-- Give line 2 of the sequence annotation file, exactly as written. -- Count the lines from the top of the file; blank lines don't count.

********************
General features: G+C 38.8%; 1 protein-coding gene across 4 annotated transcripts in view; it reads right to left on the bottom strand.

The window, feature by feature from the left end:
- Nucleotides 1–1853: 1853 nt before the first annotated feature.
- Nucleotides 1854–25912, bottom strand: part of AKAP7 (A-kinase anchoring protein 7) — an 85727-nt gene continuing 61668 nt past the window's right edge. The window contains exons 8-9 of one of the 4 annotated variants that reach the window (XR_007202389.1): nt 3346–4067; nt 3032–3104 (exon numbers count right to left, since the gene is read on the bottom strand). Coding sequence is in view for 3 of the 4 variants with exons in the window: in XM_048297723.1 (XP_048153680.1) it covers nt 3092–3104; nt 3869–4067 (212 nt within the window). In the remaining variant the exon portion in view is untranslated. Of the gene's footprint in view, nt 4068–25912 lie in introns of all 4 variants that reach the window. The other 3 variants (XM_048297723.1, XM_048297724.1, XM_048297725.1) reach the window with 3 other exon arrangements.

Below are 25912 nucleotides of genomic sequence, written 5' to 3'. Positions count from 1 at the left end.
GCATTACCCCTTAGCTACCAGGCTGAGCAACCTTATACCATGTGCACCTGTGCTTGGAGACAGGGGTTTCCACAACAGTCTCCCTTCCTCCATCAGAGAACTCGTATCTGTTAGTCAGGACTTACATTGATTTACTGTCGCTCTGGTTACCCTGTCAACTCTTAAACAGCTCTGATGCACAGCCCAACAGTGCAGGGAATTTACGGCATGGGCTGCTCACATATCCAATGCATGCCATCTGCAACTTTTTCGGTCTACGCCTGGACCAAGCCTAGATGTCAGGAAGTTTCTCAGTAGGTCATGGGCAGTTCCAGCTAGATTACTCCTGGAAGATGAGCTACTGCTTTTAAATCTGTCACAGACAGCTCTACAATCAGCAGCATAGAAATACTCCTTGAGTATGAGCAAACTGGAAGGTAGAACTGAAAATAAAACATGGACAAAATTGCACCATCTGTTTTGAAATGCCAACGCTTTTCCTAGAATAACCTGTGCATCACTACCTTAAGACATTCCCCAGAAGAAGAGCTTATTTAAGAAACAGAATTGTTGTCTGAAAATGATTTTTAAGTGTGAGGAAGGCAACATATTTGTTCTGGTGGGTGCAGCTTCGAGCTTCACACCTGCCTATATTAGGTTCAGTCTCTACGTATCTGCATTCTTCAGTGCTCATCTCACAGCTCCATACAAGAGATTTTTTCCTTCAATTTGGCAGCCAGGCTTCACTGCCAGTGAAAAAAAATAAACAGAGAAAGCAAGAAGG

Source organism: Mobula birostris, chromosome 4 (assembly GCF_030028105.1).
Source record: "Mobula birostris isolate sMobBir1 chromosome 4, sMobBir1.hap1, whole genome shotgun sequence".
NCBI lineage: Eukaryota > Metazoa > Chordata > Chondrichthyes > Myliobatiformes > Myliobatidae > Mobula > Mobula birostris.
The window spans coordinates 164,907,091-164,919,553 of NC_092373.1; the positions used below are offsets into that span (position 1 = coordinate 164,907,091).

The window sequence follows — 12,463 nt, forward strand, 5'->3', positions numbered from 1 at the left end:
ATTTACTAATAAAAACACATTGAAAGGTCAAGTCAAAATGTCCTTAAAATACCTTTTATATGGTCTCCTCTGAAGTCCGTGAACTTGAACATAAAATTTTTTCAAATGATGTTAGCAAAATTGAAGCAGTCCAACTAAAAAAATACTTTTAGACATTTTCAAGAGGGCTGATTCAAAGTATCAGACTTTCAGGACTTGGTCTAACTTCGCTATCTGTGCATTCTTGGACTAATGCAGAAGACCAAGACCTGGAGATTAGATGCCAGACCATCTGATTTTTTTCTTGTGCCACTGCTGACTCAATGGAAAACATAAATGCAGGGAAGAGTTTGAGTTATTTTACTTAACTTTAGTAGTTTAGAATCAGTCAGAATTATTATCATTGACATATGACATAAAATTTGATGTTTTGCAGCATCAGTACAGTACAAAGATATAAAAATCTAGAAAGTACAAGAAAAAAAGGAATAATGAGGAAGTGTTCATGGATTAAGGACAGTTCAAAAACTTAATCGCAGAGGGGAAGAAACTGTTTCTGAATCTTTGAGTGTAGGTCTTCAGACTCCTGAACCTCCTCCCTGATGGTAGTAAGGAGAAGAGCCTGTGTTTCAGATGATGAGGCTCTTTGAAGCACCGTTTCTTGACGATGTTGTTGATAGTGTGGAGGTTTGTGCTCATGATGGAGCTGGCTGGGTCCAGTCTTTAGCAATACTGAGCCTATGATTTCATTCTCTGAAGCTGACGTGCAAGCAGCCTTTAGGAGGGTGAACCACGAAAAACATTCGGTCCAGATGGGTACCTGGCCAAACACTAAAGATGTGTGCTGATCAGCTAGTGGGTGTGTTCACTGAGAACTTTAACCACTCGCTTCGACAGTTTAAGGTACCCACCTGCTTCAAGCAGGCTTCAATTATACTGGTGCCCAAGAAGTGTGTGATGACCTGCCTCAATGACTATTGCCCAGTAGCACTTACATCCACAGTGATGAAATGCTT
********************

The window, feature by feature from the left end: